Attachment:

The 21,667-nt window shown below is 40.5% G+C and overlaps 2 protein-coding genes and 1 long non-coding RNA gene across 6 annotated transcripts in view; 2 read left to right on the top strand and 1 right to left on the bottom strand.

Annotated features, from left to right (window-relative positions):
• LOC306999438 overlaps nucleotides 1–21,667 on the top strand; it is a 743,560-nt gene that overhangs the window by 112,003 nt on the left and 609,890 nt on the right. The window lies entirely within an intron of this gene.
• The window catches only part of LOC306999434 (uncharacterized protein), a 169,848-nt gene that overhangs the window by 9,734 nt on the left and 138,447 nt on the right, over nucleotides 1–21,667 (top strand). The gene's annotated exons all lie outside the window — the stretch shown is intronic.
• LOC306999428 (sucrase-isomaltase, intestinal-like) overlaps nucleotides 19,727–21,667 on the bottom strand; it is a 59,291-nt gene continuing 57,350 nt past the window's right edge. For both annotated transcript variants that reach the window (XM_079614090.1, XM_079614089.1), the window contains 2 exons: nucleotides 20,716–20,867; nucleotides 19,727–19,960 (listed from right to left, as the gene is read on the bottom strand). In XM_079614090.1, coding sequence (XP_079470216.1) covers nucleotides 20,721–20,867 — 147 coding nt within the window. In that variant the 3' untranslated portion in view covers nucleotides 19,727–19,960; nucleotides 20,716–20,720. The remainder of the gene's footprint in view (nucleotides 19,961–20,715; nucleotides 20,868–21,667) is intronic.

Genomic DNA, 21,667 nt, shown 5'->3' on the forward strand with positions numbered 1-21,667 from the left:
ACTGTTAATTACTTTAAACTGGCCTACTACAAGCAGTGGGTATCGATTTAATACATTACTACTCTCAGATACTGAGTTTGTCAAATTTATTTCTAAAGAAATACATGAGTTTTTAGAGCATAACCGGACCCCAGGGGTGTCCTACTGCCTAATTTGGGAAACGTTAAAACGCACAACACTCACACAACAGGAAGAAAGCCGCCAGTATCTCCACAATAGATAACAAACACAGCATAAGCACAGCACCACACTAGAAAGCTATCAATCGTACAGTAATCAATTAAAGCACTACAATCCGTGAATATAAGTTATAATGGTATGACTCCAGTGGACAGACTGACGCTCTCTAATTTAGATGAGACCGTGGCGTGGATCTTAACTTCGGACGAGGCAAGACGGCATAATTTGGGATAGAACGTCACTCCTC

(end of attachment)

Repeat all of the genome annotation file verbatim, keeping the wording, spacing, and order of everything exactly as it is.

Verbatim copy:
The 21,667-nt window shown below is 40.5% G+C and overlaps 2 protein-coding genes and 1 long non-coding RNA gene across 6 annotated transcripts in view; 2 read left to right on the top strand and 1 right to left on the bottom strand.

Annotated features, from left to right (window-relative positions):
• LOC306999438 overlaps nucleotides 1–21,667 on the top strand; it is a 743,560-nt gene that overhangs the window by 112,003 nt on the left and 609,890 nt on the right. The window lies entirely within an intron of this gene.
• The window catches only part of LOC306999434 (uncharacterized protein), a 169,848-nt gene that overhangs the window by 9,734 nt on the left and 138,447 nt on the right, over nucleotides 1–21,667 (top strand). The gene's annotated exons all lie outside the window — the stretch shown is intronic.
• LOC306999428 (sucrase-isomaltase, intestinal-like) overlaps nucleotides 19,727–21,667 on the bottom strand; it is a 59,291-nt gene continuing 57,350 nt past the window's right edge. For both annotated transcript variants that reach the window (XM_079614090.1, XM_079614089.1), the window contains 2 exons: nucleotides 20,716–20,867; nucleotides 19,727–19,960 (listed from right to left, as the gene is read on the bottom strand). In XM_079614090.1, coding sequence (XP_079470216.1) covers nucleotides 20,721–20,867 — 147 coding nt within the window. In that variant the 3' untranslated portion in view covers nucleotides 19,727–19,960; nucleotides 20,716–20,720. The remainder of the gene's footprint in view (nucleotides 19,961–20,715; nucleotides 20,868–21,667) is intronic.

Genomic DNA, 21,667 nt, shown 5'->3' on the forward strand with positions numbered 1-21,667 from the left:
ACTGTTAATTACTTTAAACTGGCCTACTACAAGCAGTGGGTATCGATTTAATACATTACTACTCTCAGATACTGAGTTTGTCAAATTTATTTCTAAAGAAATACATGAGTTTTTAGAGCATAACCGGACCCCAGGGGTGTCCTACTGCCTAATTTGGGAAACGTTAAAACGCACAACACTCACACAACAGGAAGAAAGCCGCCAGTATCTCCACAATAGATAACAAACACAGCATAAGCACAGCACCACACTAGAAAGCTATCAATCGTACAGTAATCAATTAAAGCACTACAATCCGTGAATATAAGTTATAATGGTATGACTCCAGTGGACAGACTGACGCTCTCTAATTTAGATGAGACCGTGGCGTGGATCTTAACTTCGGACGAGGCAAGACGGCATAATTTGGGATAGAACGTCACTCCTC